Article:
C. difficile in animals (human and non-human)

C. difficile colonises the GI tract of many human neonates. An English study found C. difficile in the stools of 71% of infants in a special care nursery, with 94% of strains producing toxin in vitro.20 This study concluded that acquisition from environmental sources (rather than maternal transmission) was the likely source of colonisation, as evidenced from progressive acquisition during the course of hospitalisation.20 Although carriage is common in this group, disease is rare, and neonates are believed to lack the necessary toxin-binding sites in the GI tract. However, neonates and children <2 years of age may transmit this organism to susceptible individuals who come into contact with them. In a study of 57 patients with CA CDI who were diagnosed by their GPs, a significant association between CDI and contact with infants <2 years of age was found.21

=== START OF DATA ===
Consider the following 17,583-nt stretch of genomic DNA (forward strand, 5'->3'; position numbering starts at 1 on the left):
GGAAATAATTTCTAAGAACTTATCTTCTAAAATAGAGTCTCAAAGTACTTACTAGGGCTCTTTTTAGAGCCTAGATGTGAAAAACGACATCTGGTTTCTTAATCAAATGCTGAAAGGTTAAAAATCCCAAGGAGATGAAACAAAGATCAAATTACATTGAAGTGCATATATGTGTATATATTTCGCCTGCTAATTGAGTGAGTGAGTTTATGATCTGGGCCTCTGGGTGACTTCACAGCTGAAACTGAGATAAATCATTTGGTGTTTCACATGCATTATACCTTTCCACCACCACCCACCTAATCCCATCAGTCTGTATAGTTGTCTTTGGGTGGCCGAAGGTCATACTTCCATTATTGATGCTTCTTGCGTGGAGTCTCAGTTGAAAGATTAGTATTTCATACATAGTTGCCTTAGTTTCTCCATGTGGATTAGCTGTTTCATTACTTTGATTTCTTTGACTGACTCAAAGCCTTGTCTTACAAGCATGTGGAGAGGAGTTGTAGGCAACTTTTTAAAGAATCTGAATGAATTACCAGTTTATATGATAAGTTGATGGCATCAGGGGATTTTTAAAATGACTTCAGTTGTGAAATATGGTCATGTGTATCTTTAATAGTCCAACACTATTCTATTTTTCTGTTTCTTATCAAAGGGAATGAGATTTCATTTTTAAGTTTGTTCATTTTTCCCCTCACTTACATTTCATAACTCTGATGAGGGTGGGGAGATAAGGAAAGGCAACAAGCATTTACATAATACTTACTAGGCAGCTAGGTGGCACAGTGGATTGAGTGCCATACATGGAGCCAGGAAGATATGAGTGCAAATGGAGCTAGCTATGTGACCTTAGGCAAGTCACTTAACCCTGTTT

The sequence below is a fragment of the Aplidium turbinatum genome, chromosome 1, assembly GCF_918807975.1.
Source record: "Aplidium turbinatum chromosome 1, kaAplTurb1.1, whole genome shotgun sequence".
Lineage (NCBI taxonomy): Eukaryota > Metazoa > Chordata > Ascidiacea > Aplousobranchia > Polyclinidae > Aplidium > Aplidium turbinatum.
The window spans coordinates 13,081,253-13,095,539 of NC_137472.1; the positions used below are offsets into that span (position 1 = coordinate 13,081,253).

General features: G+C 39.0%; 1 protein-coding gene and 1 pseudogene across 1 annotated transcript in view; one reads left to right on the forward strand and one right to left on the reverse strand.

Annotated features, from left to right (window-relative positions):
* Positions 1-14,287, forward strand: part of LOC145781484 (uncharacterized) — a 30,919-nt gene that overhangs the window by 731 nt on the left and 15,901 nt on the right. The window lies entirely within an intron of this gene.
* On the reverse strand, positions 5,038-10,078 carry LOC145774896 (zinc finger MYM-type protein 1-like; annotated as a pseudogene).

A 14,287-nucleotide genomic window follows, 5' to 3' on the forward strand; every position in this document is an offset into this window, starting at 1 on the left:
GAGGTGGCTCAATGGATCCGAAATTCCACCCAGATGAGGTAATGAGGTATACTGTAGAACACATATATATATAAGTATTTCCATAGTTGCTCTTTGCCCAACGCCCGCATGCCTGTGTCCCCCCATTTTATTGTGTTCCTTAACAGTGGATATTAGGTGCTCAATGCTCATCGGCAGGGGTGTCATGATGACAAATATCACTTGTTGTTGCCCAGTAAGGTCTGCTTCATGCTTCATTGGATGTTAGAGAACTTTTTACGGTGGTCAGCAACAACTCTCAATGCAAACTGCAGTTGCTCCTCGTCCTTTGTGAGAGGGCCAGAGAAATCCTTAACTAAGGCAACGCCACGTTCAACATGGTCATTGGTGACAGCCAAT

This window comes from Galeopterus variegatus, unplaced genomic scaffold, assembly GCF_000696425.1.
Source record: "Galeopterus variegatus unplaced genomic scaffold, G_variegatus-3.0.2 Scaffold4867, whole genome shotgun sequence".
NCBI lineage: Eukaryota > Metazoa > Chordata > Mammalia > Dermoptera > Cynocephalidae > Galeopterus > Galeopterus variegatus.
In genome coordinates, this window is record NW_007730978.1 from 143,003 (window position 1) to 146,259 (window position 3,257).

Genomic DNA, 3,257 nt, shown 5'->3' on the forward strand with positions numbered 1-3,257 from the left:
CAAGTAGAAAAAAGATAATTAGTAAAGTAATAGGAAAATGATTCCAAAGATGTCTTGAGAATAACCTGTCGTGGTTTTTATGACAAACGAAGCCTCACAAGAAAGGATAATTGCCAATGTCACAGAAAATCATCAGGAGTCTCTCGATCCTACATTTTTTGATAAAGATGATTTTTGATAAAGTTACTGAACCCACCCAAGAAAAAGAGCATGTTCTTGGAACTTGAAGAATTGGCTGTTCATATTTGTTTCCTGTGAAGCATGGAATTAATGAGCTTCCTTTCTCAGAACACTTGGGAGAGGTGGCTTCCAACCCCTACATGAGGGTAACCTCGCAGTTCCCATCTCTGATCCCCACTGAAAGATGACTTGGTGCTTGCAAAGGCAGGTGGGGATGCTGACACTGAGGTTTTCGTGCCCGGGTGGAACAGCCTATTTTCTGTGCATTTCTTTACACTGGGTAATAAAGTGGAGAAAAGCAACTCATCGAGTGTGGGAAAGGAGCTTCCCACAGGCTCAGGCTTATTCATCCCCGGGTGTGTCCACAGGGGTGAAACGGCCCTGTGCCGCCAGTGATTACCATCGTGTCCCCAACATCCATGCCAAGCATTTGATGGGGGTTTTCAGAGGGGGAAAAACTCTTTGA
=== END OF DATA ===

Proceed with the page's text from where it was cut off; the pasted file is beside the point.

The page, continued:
C. difficile colonisation and infection have been described in numerous non-human animal species, with documented similarities between human and animal strains.22–24 Further research is required, however, to provide conclusive evidence of the transmission between humans and animals. Potential animal sources include production (food) animals, companion animals and wild animals. In Australia, C. difficile has been found in animals used for food, including sheep, pigs and cattle, but prevalence is much higher in very young animals.25–27 Similarities between human and animal strains, as well as increasing incidence in humans of strains that were formerly exclusively found in animals (eg ribotype 078), suggest inter-species transmission, specifically, unidirectional transfer from animals to humans.22,24